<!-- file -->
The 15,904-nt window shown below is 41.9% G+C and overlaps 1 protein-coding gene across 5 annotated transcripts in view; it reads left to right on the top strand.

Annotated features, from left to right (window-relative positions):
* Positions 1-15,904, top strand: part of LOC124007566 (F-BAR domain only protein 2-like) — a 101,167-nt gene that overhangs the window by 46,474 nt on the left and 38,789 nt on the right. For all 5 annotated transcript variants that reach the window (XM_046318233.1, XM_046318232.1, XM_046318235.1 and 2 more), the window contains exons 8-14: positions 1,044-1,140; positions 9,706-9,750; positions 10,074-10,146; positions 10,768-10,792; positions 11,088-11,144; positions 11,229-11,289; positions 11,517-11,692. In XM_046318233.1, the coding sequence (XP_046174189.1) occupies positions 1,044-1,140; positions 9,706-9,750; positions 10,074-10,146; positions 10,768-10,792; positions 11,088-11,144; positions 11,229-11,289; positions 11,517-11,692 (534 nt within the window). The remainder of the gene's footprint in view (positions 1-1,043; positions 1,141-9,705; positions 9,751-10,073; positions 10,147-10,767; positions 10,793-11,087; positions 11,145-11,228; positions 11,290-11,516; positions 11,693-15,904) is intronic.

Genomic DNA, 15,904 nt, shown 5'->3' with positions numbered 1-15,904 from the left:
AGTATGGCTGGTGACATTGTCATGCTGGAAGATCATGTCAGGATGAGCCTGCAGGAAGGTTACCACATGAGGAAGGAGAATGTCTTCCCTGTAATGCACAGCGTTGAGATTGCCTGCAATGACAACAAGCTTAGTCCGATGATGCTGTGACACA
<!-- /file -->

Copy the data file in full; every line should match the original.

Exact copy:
The 15,904-nt window shown below is 41.9% G+C and overlaps 1 protein-coding gene across 5 annotated transcripts in view; it reads left to right on the top strand.

Annotated features, from left to right (window-relative positions):
* Positions 1-15,904, top strand: part of LOC124007566 (F-BAR domain only protein 2-like) — a 101,167-nt gene that overhangs the window by 46,474 nt on the left and 38,789 nt on the right. For all 5 annotated transcript variants that reach the window (XM_046318233.1, XM_046318232.1, XM_046318235.1 and 2 more), the window contains exons 8-14: positions 1,044-1,140; positions 9,706-9,750; positions 10,074-10,146; positions 10,768-10,792; positions 11,088-11,144; positions 11,229-11,289; positions 11,517-11,692. In XM_046318233.1, the coding sequence (XP_046174189.1) occupies positions 1,044-1,140; positions 9,706-9,750; positions 10,074-10,146; positions 10,768-10,792; positions 11,088-11,144; positions 11,229-11,289; positions 11,517-11,692 (534 nt within the window). The remainder of the gene's footprint in view (positions 1-1,043; positions 1,141-9,705; positions 9,751-10,073; positions 10,147-10,767; positions 10,793-11,087; positions 11,145-11,228; positions 11,290-11,516; positions 11,693-15,904) is intronic.

Genomic DNA, 15,904 nt, shown 5'->3' with positions numbered 1-15,904 from the left:
AGTATGGCTGGTGACATTGTCATGCTGGAAGATCATGTCAGGATGAGCCTGCAGGAAGGTTACCACATGAGGAAGGAGAATGTCTTCCCTGTAATGCACAGCGTTGAGATTGCCTGCAATGACAACAAGCTTAGTCCGATGATGCTGTGACACA